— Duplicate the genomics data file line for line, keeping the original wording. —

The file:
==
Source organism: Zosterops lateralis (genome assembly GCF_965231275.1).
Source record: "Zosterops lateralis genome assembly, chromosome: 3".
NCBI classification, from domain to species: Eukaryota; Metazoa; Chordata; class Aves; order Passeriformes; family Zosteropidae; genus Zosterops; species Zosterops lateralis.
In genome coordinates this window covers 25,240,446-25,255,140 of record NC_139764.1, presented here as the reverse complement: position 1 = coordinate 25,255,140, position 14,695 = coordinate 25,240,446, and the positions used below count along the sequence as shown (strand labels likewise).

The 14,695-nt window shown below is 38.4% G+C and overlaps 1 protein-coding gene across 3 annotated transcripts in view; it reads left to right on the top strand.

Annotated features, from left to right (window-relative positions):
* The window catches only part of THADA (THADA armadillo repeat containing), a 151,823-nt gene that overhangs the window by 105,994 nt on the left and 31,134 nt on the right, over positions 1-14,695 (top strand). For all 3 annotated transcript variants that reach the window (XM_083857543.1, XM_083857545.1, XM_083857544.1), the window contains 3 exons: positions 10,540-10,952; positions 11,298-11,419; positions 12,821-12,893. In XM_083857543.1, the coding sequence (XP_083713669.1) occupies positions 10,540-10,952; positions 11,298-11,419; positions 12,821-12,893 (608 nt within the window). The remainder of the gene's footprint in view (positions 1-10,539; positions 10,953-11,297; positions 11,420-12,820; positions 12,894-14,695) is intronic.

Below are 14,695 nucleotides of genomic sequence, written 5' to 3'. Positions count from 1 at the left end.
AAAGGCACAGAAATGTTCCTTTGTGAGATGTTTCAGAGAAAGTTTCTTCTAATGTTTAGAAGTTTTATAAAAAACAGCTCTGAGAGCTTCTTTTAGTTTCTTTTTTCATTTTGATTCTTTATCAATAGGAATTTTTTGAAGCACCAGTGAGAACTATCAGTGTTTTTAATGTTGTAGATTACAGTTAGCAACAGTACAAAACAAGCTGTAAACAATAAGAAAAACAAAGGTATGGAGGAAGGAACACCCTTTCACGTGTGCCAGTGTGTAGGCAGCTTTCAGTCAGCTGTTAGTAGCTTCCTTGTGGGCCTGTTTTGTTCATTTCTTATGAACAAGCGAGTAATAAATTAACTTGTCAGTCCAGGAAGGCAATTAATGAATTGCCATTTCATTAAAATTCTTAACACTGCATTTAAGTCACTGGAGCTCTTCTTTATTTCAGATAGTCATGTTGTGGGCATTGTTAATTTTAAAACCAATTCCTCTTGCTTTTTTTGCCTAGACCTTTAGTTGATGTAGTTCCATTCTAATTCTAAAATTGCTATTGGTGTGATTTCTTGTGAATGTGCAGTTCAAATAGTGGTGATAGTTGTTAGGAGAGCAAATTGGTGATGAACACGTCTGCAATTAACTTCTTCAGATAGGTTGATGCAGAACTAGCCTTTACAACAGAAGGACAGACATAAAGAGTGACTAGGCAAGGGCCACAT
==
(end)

Source organism: Zosterops lateralis (genome assembly GCF_965231275.1).
Source record: "Zosterops lateralis genome assembly, chromosome: 3".
NCBI classification, from domain to species: Eukaryota; Metazoa; Chordata; class Aves; order Passeriformes; family Zosteropidae; genus Zosterops; species Zosterops lateralis.
In genome coordinates this window covers 25,240,446-25,255,140 of record NC_139764.1, presented here as the reverse complement: position 1 = coordinate 25,255,140, position 14,695 = coordinate 25,240,446, and the positions used below count along the sequence as shown (strand labels likewise).

The 14,695-nt window shown below is 38.4% G+C and overlaps 1 protein-coding gene across 3 annotated transcripts in view; it reads left to right on the top strand.

Annotated features, from left to right (window-relative positions):
* The window catches only part of THADA (THADA armadillo repeat containing), a 151,823-nt gene that overhangs the window by 105,994 nt on the left and 31,134 nt on the right, over positions 1-14,695 (top strand). For all 3 annotated transcript variants that reach the window (XM_083857543.1, XM_083857545.1, XM_083857544.1), the window contains 3 exons: positions 10,540-10,952; positions 11,298-11,419; positions 12,821-12,893. In XM_083857543.1, the coding sequence (XP_083713669.1) occupies positions 10,540-10,952; positions 11,298-11,419; positions 12,821-12,893 (608 nt within the window). The remainder of the gene's footprint in view (positions 1-10,539; positions 10,953-11,297; positions 11,420-12,820; positions 12,894-14,695) is intronic.

Below are 14,695 nucleotides of genomic sequence, written 5' to 3'. Positions count from 1 at the left end.
AAAGGCACAGAAATGTTCCTTTGTGAGATGTTTCAGAGAAAGTTTCTTCTAATGTTTAGAAGTTTTATAAAAAACAGCTCTGAGAGCTTCTTTTAGTTTCTTTTTTCATTTTGATTCTTTATCAATAGGAATTTTTTGAAGCACCAGTGAGAACTATCAGTGTTTTTAATGTTGTAGATTACAGTTAGCAACAGTACAAAACAAGCTGTAAACAATAAGAAAAACAAAGGTATGGAGGAAGGAACACCCTTTCACGTGTGCCAGTGTGTAGGCAGCTTTCAGTCAGCTGTTAGTAGCTTCCTTGTGGGCCTGTTTTGTTCATTTCTTATGAACAAGCGAGTAATAAATTAACTTGTCAGTCCAGGAAGGCAATTAATGAATTGCCATTTCATTAAAATTCTTAACACTGCATTTAAGTCACTGGAGCTCTTCTTTATTTCAGATAGTCATGTTGTGGGCATTGTTAATTTTAAAACCAATTCCTCTTGCTTTTTTTGCCTAGACCTTTAGTTGATGTAGTTCCATTCTAATTCTAAAATTGCTATTGGTGTGATTTCTTGTGAATGTGCAGTTCAAATAGTGGTGATAGTTGTTAGGAGAGCAAATTGGTGATGAACACGTCTGCAATTAACTTCTTCAGATAGGTTGATGCAGAACTAGCCTTTACAACAGAAGGACAGACATAAAGAGTGACTAGGCAAGGGCCACAT